• Product recommendation: Here’s the 6 cup Moka Pot we use.
  • How to do it: Go to How to Use a Moka Pot.
How to use a moka pot

Aeropress espresso

You can make espresso with an Aeropress, but it’s not our top choice for flavor. Only use this if it’s the only option you have on hand!

  • An Aeropress is a plastic cylinder used to make a single cup of coffee. It’s portable, cheap and easy to clean, making it an accessible way to make coffee.
  • Pros and cons: The Aeropress is very cheap at $30. But this method makes major sacrifices on flavor. Aeropress espresso tastes more bitter and flat than other methods, and has no signature crema. Only use this method if it’s your last resort.
  • Product recommendation: Here’s the 1 to 3 cup Aeropress we use.
  • How to do it: Go to How to Make Aeropress Espresso.
Aeropress espresso
Print
clock clock iconcutlery cutlery iconflag flag iconfolder folder iconinstagram instagram iconpinterest pinterest iconfacebook facebook iconprint print iconsquares squares iconheart heart iconheart solid heart solid icon

How to Make Espresso


  • Author: Sonja Overhiser
  • Prep Time: 5 minutes
  • Cook Time: 0 minutes
  • Total Time: 5 minutes
  • Yield: 1 single shot or double shot espresso 1x
  • Diet: Vegan

Description

Here’s how to make espresso at home! Make 1 or 2 espresso shots with an espresso machine, or opt for one of the listed alternate methods.


Ingredients

Scale

Instructions

*Note: The method below works for all countertop espresso machines. Or follow these alternative methods: 1. Use a Portable Espresso Machine per the package instructions. 2. Make French Press Espresso 3. Make Moka Pot Coffee. 4. Make Aeropress Espresso.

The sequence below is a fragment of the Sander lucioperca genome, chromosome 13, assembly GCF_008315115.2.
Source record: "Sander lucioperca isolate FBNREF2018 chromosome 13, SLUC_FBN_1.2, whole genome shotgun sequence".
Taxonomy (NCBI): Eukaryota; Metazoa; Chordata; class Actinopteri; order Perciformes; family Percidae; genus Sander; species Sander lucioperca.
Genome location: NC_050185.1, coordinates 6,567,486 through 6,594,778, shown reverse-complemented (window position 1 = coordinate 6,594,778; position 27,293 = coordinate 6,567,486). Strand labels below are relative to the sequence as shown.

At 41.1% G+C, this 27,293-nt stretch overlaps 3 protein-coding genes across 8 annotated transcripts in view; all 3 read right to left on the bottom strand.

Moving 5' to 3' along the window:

1. Grind the coffee: Grind the coffee until it’s very fine ground. Different roasts and brands of beans will require a different grind for your machine. You may need to do a few test runs to get it dialed in just right.
  2. Pack and tamp the coffee grounds: Add the coffee grounds to the espresso basket (portafilter) until it’s slightly heaping over the top. Use the tamper to press the grounds evenly into the portafilter, pressing very firmly until it is fully compressed. It’s useful to have something to press onto for tamping so that you don’t damage the counter or filter. Place the portafilter on a folded towel before tamping, or the best tool is the ledge of a knock box (you can also use it to discard the used grounds). It’s important for the coffee grounds to be as even and straight as possible to get the best espresso shot.
  3. Pull the shot: Place the portafilter in the espresso machine and press the button to pull the shot. Most home espresso machines have an automatic option for this. A well-pulled shot will last around 25 to 30 seconds and have deep espresso flavor with a nice crema (foamy topping).
  4. Consider any adjustments: It takes a while to hone in the grind of the coffee and the tamping process. Don’t worry if it’s not exactly right the first time! If you find that the shot is watery, use slightly more coffee grounds or use a finer grind on the coffee. If the shot takes longer than 30 seconds, reduce the amount of coffee grounds or use a coarser grind on the coffee.
  • Category: Drink
  • Method: Espresso machine
  • Cuisine: Coffee

Keywords: How to make espresso, how to make espresso at home

More espresso drinks

The best part about making espresso at home? You can use it to make all the best espresso drinks! Here are some of the top drinks to try:

About the authors

Sonja & Alex

Meet Sonja and Alex Overhiser: Husband and wife. Expert home cooks. Authors of recipes you'll want to make again and again.

Leave a Comment

Recipe rating

This site uses Akismet to reduce spam. Learn how your comment data is processed.

1 Comment